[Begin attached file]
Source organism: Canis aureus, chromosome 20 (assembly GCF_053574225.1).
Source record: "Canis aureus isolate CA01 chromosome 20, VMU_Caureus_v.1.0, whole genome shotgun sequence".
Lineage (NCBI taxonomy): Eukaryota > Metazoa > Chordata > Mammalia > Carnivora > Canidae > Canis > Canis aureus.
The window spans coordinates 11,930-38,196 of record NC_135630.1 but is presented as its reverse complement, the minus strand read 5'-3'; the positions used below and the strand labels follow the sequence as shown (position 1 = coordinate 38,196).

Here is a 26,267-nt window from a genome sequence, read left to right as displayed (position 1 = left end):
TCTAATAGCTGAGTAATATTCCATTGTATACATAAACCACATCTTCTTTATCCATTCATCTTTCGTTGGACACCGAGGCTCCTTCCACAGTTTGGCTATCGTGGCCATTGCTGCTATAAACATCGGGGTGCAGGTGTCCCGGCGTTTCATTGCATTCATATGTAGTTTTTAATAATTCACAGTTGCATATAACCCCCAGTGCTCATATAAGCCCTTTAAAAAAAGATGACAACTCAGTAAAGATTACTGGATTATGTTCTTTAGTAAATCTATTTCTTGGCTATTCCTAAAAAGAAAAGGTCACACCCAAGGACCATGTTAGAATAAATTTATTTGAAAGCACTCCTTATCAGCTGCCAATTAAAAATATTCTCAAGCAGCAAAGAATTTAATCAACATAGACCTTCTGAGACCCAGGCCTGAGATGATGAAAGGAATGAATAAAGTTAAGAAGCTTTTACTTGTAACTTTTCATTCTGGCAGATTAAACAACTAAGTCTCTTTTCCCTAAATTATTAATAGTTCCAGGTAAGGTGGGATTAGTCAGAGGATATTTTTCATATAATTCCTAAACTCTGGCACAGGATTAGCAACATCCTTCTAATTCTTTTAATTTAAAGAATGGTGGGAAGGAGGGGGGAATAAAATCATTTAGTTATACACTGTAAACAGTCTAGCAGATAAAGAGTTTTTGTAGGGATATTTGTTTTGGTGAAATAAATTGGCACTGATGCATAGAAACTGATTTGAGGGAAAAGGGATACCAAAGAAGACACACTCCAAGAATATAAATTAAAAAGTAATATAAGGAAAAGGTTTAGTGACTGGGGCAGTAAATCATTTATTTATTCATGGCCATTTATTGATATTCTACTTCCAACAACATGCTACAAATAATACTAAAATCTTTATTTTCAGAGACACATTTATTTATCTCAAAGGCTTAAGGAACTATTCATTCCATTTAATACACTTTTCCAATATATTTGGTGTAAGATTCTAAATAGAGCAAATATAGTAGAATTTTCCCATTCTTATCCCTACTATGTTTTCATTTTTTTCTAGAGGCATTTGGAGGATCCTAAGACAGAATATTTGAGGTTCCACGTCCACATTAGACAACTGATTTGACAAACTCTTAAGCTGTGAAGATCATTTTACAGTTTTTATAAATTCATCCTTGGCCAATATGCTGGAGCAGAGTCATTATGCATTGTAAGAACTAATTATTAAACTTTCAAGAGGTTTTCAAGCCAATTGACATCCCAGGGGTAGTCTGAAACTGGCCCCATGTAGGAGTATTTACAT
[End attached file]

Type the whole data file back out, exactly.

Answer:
Source organism: Canis aureus, chromosome 20 (assembly GCF_053574225.1).
Source record: "Canis aureus isolate CA01 chromosome 20, VMU_Caureus_v.1.0, whole genome shotgun sequence".
Lineage (NCBI taxonomy): Eukaryota > Metazoa > Chordata > Mammalia > Carnivora > Canidae > Canis > Canis aureus.
The window spans coordinates 11,930-38,196 of record NC_135630.1 but is presented as its reverse complement, the minus strand read 5'-3'; the positions used below and the strand labels follow the sequence as shown (position 1 = coordinate 38,196).

Here is a 26,267-nt window from a genome sequence, read left to right as displayed (position 1 = left end):
TCTAATAGCTGAGTAATATTCCATTGTATACATAAACCACATCTTCTTTATCCATTCATCTTTCGTTGGACACCGAGGCTCCTTCCACAGTTTGGCTATCGTGGCCATTGCTGCTATAAACATCGGGGTGCAGGTGTCCCGGCGTTTCATTGCATTCATATGTAGTTTTTAATAATTCACAGTTGCATATAACCCCCAGTGCTCATATAAGCCCTTTAAAAAAAGATGACAACTCAGTAAAGATTACTGGATTATGTTCTTTAGTAAATCTATTTCTTGGCTATTCCTAAAAAGAAAAGGTCACACCCAAGGACCATGTTAGAATAAATTTATTTGAAAGCACTCCTTATCAGCTGCCAATTAAAAATATTCTCAAGCAGCAAAGAATTTAATCAACATAGACCTTCTGAGACCCAGGCCTGAGATGATGAAAGGAATGAATAAAGTTAAGAAGCTTTTACTTGTAACTTTTCATTCTGGCAGATTAAACAACTAAGTCTCTTTTCCCTAAATTATTAATAGTTCCAGGTAAGGTGGGATTAGTCAGAGGATATTTTTCATATAATTCCTAAACTCTGGCACAGGATTAGCAACATCCTTCTAATTCTTTTAATTTAAAGAATGGTGGGAAGGAGGGGGGAATAAAATCATTTAGTTATACACTGTAAACAGTCTAGCAGATAAAGAGTTTTTGTAGGGATATTTGTTTTGGTGAAATAAATTGGCACTGATGCATAGAAACTGATTTGAGGGAAAAGGGATACCAAAGAAGACACACTCCAAGAATATAAATTAAAAAGTAATATAAGGAAAAGGTTTAGTGACTGGGGCAGTAAATCATTTATTTATTCATGGCCATTTATTGATATTCTACTTCCAACAACATGCTACAAATAATACTAAAATCTTTATTTTCAGAGACACATTTATTTATCTCAAAGGCTTAAGGAACTATTCATTCCATTTAATACACTTTTCCAATATATTTGGTGTAAGATTCTAAATAGAGCAAATATAGTAGAATTTTCCCATTCTTATCCCTACTATGTTTTCATTTTTTTCTAGAGGCATTTGGAGGATCCTAAGACAGAATATTTGAGGTTCCACGTCCACATTAGACAACTGATTTGACAAACTCTTAAGCTGTGAAGATCATTTTACAGTTTTTATAAATTCATCCTTGGCCAATATGCTGGAGCAGAGTCATTATGCATTGTAAGAACTAATTATTAAACTTTCAAGAGGTTTTCAAGCCAATTGACATCCCAGGGGTAGTCTGAAACTGGCCCCATGTAGGAGTATTTACAT